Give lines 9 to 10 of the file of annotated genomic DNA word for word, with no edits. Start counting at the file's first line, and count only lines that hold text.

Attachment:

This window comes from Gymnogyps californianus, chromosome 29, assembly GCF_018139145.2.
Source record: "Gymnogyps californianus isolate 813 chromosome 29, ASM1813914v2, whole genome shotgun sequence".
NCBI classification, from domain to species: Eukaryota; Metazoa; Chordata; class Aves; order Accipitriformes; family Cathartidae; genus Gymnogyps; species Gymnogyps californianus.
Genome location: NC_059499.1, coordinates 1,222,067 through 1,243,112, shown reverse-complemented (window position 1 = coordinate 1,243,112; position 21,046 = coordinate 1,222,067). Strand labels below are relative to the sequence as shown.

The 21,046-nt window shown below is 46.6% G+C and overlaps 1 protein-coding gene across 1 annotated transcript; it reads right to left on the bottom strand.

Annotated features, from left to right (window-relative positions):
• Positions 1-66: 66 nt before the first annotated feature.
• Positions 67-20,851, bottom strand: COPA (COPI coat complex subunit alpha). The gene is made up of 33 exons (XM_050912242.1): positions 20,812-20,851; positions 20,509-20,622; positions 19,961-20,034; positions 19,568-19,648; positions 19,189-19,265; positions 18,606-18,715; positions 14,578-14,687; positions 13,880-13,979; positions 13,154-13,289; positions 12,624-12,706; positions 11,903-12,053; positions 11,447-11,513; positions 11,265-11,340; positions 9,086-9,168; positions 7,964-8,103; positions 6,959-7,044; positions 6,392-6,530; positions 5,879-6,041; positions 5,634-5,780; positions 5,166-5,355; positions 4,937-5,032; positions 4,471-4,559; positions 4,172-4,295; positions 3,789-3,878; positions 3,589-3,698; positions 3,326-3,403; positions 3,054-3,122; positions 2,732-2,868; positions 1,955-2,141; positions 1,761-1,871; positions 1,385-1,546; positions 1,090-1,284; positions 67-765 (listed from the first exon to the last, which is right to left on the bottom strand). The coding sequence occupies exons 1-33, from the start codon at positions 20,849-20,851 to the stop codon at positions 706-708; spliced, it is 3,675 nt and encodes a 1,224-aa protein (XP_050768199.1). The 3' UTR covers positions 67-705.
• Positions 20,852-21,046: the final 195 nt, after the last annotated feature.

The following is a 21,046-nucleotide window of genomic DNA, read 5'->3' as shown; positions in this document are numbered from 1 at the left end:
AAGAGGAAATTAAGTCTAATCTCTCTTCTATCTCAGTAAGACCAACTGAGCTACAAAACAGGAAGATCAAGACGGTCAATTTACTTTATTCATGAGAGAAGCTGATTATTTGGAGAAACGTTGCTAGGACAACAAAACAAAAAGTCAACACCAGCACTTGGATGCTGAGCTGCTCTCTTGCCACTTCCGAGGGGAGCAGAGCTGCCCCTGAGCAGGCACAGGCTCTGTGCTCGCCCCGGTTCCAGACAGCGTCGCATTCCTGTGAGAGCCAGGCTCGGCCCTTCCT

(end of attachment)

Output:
• Positions 20,852-21,046: the final 195 nt, after the last annotated feature.

The following is a 21,046-nucleotide window of genomic DNA, read 5'->3' as shown; positions in this document are numbered from 1 at the left end: